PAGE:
The Bioinformatics Team is led by Drs. David Reif and Fred Wright

The Bioinformatics Team develops novel analytic and computational tools to translate Big Data generated across high-throughput and multiscale experiments into systems-level discoveries. This group brings together biostatisticians, bioinformaticists, geneticists, and mathematicians. This Team conducts informatics analyses of large data sets from in silico, in vitro, in vivo, and population studies to address important problems in EHS.

John House David M. Reif
Dereje Jima Jung-Ying Tzeng
Alison A. Motsinger-Reif Fred Wright

 

Full Members

House2House, John

Research Scholar, Bioinformatics Research Center

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John House is a molecular toxicologist whose research has moved from bench science utilizing genetically engineered mice to data science involving a variety of high-dimensional genomic and environmental exposure data to assess impacts on human health. His expertise includes pulmonary function, asthma, atopy, cellular signaling and cancer biology. John works with epidemiological, genetic, epigenetic, and gene-expression data to develop novel methods for analysis and elucidate how environmental exposures interact with genetic variation to affect human health.

 

Jima-e1456257068352Jima, Dereje

Research Scholar, Center for Human Health and the Environment

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My research is focused on analytics at the intersection of human health and large, complex sets of data. I conduct Bioinformatics analysis and research in support of projects across the members of Center of Human Health and the Environment (CHHE) and Bioinformatics Research Center (BRC) as a collaboration. I perform consultation at the design stage of research studies to insure that the experimental design of the studies are valid, efficient, and correctly powered.   My expertise includes a broader ranges such as cancer genomics, immunology, infectious diseases, epidemiology and application development; and domain expertise includes proteomics, metabolomics, genomics, personalized medicine, and biosignature discovery. I have worked with collaborators on discoveries relating to cancer, infectious disease, immunology, environmental exposure and application development. I have analytical capabilities of whole genome/exome sequencing, RNA-Seq, ChIP-Seq, FAIRE-Seq, small/long ncRNA transcriptome, microbiome, and expression/genotype microarrays.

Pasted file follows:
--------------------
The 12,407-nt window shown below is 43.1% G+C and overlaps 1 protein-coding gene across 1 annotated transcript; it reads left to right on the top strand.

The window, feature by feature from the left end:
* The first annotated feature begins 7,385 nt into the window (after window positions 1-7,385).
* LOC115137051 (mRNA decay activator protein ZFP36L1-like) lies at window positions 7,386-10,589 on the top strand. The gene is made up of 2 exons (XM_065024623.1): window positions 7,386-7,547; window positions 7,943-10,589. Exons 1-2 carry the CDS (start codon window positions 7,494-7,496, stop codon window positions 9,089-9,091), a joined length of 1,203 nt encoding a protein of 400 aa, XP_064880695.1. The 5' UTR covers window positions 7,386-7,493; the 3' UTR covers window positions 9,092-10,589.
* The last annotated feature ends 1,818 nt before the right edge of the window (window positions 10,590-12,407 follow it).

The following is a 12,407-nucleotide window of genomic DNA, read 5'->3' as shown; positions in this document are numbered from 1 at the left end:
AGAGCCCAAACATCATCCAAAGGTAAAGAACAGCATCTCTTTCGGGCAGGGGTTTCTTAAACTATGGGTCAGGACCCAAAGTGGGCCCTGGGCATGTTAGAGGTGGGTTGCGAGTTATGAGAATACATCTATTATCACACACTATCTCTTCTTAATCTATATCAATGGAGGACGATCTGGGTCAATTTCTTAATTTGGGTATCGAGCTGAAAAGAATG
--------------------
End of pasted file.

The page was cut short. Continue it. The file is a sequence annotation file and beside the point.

Motsinger-Reif, Alison A.

Associate Professor, Dept. of Statistics

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We do gene mapping to find variants that predict drug response or chemical exposure outcomes in human genetics. We also do methods development in gene-gene and gene-environment interactions.

 

Reif, David M.

Associate Professor, Dept. of Biological Sciences

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The overarching goal of research in the Reif Lab is to understand the complex interactions between human health and the environment. To accomplish this goal, we focus on developing bioinformatical/statistical methods, visual analytics, experimental design, and software for the integrated analysis of high-dimensional, multi-scale data from diverse sources. Data sources include epidemiological studies of human health, high-throughput screening (HTS) of environmental chemicals, in vitro studies, and model organisms.

 

Tzeng, Jung-Ying

Associate Professor, Dept. of Statistics

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My research interests combine the fields of statistics and genetics and I focus on developing statistical methods that can facilitate genetic epidemiologic research on human complex diseases. Some of my current research projects include statistical modeling of marker-set and gene-set association analysis for diseases and pharmacogenetics, CNV analysis, integrative analysis of multi-omic data, network-guided inference on global and local variant identification in genomic studies.

 

Wright, Fred

Professor, Dept. of Statistics

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The Wright group develops methods for the analysis and interpretation of genetic data, including the analysis of genome-wide association, gene expression variation, and toxicogenomics. Data from collaborators and public sources is used to inspire novel statistical methods for biological discovery. The biological problems range from assessing gene-environment interactions in disease to dissecting the heritable variation in susceptibility to environmental chemicals.